Last year, as winter was setting in, my niece Julie accosted me, looking for some needlework to do that wasn’t difficult, that worked up easily and quickly, and that would give her something creative to do with her hands during the evening hours.
We foraged about in my Bin of Sundry Collected Needlework Goods, and came across a couple Huck weaving (also called Swedish weaving, among other names) towel kits. So I passed them off to her – and guess what came back to me last weekend? A finished towel!
Huck weaving also came up in our Needle ‘n Thread group over on Facebook not too long ago, too, so I thought I’d touch on the topic here, mention some resources, and direct you to the free pattern that you’ll see on Julie’s towel.
Huck weaving – which is also known as Huck embroidery, Huckaback darning, Swedish weaving, and other names depending on which country you hail from – is a fairly simple surface darning technique that produces geometric and linear designs on a particular type of fabric, called huck fabric.
Although different forms of huck weaving (and decorative darning) stretch back pretty far into textile history, the huck weaving we know today was mostly popular in the US during the 1930’s-40’s. It was inexpensive way to decorate toweling, after all.
Huck fabric is a cotton toweling fabric that features “floats” in the weave – or threads that cross in front of other threads in the fabric without locking into those other threads. In this manner, the threads crossing in front “float” above the threads behind.
The floats provide a nice little pattern in the weave and they make it very easy to pass a decorative thread under the floats to adorn the fabric.
Today, huck fabric is still pretty common stuff, and it’s normally fairly inexpensive. It’s absorbent and very low lint, making it excellent for toweling, so in various industries, you’ll actually find inexpensive towels made of huck fabric.
Huck toweling used to come about 14″ wide, but these days, it’s more common to find 15″ or 17″ wide huck toweling. You can also purchase huck fabric in widths up to 60″.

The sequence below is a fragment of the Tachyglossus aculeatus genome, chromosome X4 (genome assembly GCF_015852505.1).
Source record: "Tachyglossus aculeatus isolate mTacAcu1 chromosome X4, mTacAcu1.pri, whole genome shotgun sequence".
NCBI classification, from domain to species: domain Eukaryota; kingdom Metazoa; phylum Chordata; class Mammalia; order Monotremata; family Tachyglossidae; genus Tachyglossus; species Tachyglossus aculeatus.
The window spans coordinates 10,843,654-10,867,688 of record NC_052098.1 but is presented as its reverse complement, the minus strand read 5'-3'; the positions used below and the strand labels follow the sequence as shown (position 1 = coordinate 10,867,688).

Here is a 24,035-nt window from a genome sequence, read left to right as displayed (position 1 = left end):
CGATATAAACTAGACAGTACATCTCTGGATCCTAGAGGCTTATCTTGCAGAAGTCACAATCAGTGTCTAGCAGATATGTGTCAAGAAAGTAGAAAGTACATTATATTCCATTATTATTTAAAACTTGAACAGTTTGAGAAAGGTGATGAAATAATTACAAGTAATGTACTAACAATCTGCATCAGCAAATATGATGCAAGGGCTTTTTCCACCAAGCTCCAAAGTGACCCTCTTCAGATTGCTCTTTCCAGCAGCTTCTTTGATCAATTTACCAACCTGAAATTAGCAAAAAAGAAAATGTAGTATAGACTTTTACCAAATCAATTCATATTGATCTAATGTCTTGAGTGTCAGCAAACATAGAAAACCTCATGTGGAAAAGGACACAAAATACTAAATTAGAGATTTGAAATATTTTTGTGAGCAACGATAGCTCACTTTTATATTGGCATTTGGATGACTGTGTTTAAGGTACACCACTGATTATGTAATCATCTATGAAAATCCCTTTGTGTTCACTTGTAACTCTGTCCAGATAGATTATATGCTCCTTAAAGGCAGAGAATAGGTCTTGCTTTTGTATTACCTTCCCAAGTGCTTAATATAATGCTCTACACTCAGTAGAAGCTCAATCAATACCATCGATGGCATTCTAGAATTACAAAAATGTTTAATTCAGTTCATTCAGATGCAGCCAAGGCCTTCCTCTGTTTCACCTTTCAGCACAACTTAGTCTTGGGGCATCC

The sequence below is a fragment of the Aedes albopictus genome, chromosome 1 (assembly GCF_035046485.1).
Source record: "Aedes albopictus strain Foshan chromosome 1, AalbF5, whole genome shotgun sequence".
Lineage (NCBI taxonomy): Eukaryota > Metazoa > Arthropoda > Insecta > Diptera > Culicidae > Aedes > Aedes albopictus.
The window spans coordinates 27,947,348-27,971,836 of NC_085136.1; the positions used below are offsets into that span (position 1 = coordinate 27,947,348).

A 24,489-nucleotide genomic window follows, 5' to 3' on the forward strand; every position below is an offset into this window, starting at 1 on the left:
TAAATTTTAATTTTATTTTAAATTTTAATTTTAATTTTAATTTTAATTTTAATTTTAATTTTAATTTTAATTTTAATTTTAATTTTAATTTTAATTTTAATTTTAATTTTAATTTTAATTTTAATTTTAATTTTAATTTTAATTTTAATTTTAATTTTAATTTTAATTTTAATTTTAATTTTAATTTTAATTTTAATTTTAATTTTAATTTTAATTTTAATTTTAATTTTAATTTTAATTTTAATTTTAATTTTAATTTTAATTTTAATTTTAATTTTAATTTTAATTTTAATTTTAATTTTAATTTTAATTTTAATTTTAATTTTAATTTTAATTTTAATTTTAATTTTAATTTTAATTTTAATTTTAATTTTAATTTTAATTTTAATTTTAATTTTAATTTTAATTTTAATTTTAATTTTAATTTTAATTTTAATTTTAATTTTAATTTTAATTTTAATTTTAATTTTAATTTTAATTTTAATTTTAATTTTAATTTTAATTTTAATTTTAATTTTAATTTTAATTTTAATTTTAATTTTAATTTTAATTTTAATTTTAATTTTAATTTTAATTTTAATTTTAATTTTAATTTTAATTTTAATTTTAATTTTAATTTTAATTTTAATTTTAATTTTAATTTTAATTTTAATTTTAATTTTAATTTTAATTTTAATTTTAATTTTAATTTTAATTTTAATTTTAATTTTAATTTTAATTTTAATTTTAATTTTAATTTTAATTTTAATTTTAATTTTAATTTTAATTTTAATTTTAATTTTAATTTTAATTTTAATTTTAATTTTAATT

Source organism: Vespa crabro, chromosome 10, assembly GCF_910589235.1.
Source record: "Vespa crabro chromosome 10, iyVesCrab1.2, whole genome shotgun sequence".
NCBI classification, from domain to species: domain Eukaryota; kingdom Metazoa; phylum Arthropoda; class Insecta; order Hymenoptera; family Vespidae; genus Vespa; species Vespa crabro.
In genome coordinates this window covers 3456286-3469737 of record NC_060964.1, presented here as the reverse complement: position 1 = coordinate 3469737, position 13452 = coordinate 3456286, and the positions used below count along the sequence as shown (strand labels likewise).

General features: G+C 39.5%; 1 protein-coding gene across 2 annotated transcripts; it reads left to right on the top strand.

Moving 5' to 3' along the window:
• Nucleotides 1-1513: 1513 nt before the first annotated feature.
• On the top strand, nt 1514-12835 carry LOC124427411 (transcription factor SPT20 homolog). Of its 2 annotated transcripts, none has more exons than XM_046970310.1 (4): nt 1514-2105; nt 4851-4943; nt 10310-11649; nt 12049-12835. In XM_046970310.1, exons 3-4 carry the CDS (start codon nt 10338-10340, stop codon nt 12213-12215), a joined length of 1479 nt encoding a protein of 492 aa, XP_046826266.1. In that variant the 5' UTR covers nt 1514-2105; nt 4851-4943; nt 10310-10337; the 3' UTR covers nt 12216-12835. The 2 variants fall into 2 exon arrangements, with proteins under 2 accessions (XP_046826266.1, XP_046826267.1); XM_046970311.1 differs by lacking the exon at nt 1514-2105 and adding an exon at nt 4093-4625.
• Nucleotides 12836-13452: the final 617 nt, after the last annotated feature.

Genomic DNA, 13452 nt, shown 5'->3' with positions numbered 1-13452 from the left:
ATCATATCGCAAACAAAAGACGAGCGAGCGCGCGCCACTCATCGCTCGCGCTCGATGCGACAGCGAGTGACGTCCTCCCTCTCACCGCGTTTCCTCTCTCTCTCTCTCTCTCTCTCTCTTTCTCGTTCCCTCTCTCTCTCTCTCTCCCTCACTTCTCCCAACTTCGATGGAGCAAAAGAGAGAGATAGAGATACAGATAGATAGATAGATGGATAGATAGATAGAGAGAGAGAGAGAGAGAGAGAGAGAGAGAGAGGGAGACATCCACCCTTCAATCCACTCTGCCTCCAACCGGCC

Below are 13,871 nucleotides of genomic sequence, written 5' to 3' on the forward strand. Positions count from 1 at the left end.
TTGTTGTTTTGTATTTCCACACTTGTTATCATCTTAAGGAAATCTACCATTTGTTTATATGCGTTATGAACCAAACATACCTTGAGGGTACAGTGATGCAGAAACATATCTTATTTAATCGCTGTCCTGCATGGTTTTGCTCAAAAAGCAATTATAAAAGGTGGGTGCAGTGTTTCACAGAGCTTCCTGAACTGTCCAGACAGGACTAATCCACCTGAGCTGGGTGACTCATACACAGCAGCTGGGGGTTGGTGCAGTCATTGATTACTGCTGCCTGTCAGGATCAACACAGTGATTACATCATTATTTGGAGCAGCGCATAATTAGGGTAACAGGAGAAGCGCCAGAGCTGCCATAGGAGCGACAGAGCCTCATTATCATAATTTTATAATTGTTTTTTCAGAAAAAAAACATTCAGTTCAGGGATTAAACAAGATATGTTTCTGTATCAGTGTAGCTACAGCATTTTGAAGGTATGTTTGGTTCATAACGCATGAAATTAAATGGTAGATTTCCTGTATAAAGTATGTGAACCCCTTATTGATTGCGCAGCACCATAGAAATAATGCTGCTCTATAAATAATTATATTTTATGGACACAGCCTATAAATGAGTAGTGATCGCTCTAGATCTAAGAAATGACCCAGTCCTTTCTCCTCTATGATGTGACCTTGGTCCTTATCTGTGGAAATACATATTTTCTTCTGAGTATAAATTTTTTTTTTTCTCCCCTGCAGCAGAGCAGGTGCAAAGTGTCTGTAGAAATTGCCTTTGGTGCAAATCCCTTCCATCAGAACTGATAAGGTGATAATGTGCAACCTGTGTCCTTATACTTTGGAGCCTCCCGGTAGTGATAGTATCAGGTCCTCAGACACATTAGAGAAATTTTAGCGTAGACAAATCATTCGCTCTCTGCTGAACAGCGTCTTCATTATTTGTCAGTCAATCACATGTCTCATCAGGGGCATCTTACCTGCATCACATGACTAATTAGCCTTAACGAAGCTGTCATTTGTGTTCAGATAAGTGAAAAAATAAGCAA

Both sides of the fabric look pretty much the same, except that, on one side, there are two threads per float, and on the other there is only one thread per float. The side with the two-thread floats is considered the front of the fabric.
The really interesting thing about huck fabric is that the floats allow you to stitch without taking your needle to the back of the fabric, so that no thread shows on the back.
That’s kinda nice, isn’t it?
Huck weaving can be as simple or as complicated as you want to make it. It can be worked with perle cotton threads or with stranded cotton.
It can even be worked on other cloth, like monk’s cloth, but if you want the towel effect, huck toweling is the better choice. You can use monk’s cloth for larger scale afghans and the like.
Some folks use Aida cloth for huck weaving, because it also features floats, but Aida cloth is not as absorbent and it doesn’t make as pretty a towel. The structure of the weave is different, and the fabric tends to be much thinner.
Where to Find Swedish Weaving Supplies, Books, Kits, and Instructions
If you’re looking for huck toweling to practice decorative darning or Swedish weaving, there are several ways to come by it. It’s available through fabric stores like JoAnn’s, but I’ve heard that the quality isn’t all that great. I haven’t bought any myself, so I don’t know for sure.
Huck toweling is also available as already-made (and hemmed) towels through suppliers for textiles in industries like the medical industry, the restaurant industry, and so forth. Though I haven’t done it myself, I’ve heard that folks buy these already-made towels, take out the hemming, trim the towels up as necessary, and re-hem the sides, leaving the top and bottom edges self-fringed.
There are vendors for Swedish weaving designs and supplies on Etsy, too. Just search “Swedish Weaving.”
I haven’t ordered from Swedish Weave Designs, but I think it looks like a good source for toweling (in both white and blue), for other colors of huck fabric (in widths other than toweling), and for a variety of designs and booklets.
Finally, the design on the towel above can be found for free here on Nordic Needle, where you’ll also find some Swedish weaving kits and some design booklets (including downloads) available.
If you’re eager to try a relatively simple and inexpensive embroidery technique that can produce some pretty results, why not give huck weaving a try?
Thanks, Julie, for the pretty towel! You did a swell job!